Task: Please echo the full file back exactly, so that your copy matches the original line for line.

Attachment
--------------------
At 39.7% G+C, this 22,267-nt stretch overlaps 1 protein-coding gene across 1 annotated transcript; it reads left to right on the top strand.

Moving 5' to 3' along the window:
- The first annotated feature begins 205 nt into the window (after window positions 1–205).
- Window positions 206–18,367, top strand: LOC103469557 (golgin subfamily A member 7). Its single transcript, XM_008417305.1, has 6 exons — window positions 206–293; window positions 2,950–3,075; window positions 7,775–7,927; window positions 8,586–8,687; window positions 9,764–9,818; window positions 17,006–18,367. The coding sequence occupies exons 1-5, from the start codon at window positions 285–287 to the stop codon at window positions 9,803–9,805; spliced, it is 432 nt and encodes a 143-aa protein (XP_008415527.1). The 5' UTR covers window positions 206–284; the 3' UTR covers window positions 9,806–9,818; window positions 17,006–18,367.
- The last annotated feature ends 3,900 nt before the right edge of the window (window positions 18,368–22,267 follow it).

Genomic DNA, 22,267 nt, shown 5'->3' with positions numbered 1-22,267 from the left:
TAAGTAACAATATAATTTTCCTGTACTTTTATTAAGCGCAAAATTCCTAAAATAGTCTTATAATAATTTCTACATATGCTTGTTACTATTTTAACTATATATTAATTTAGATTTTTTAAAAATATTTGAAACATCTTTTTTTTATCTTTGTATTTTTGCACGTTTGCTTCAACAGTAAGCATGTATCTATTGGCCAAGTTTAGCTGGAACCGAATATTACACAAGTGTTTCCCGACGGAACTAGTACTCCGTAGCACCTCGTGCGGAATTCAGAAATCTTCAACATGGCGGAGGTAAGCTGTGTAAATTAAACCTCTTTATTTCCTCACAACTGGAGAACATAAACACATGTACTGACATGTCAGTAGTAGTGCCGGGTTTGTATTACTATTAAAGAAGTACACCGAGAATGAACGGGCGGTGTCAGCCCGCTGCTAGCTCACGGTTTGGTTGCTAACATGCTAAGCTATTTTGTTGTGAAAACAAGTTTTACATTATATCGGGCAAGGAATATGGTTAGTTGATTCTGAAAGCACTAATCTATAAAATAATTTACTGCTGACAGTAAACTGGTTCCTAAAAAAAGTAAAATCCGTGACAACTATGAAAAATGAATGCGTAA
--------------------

At 39.7% G+C, this 22,267-nt stretch overlaps 1 protein-coding gene across 1 annotated transcript; it reads left to right on the top strand.

Moving 5' to 3' along the window:
- The first annotated feature begins 205 nt into the window (after window positions 1–205).
- Window positions 206–18,367, top strand: LOC103469557 (golgin subfamily A member 7). Its single transcript, XM_008417305.1, has 6 exons — window positions 206–293; window positions 2,950–3,075; window positions 7,775–7,927; window positions 8,586–8,687; window positions 9,764–9,818; window positions 17,006–18,367. The coding sequence occupies exons 1-5, from the start codon at window positions 285–287 to the stop codon at window positions 9,803–9,805; spliced, it is 432 nt and encodes a 143-aa protein (XP_008415527.1). The 5' UTR covers window positions 206–284; the 3' UTR covers window positions 9,806–9,818; window positions 17,006–18,367.
- The last annotated feature ends 3,900 nt before the right edge of the window (window positions 18,368–22,267 follow it).

Genomic DNA, 22,267 nt, shown 5'->3' with positions numbered 1-22,267 from the left:
TAAGTAACAATATAATTTTCCTGTACTTTTATTAAGCGCAAAATTCCTAAAATAGTCTTATAATAATTTCTACATATGCTTGTTACTATTTTAACTATATATTAATTTAGATTTTTTAAAAATATTTGAAACATCTTTTTTTTATCTTTGTATTTTTGCACGTTTGCTTCAACAGTAAGCATGTATCTATTGGCCAAGTTTAGCTGGAACCGAATATTACACAAGTGTTTCCCGACGGAACTAGTACTCCGTAGCACCTCGTGCGGAATTCAGAAATCTTCAACATGGCGGAGGTAAGCTGTGTAAATTAAACCTCTTTATTTCCTCACAACTGGAGAACATAAACACATGTACTGACATGTCAGTAGTAGTGCCGGGTTTGTATTACTATTAAAGAAGTACACCGAGAATGAACGGGCGGTGTCAGCCCGCTGCTAGCTCACGGTTTGGTTGCTAACATGCTAAGCTATTTTGTTGTGAAAACAAGTTTTACATTATATCGGGCAAGGAATATGGTTAGTTGATTCTGAAAGCACTAATCTATAAAATAATTTACTGCTGACAGTAAACTGGTTCCTAAAAAAAGTAAAATCCGTGACAACTATGAAAAATGAATGCGTAA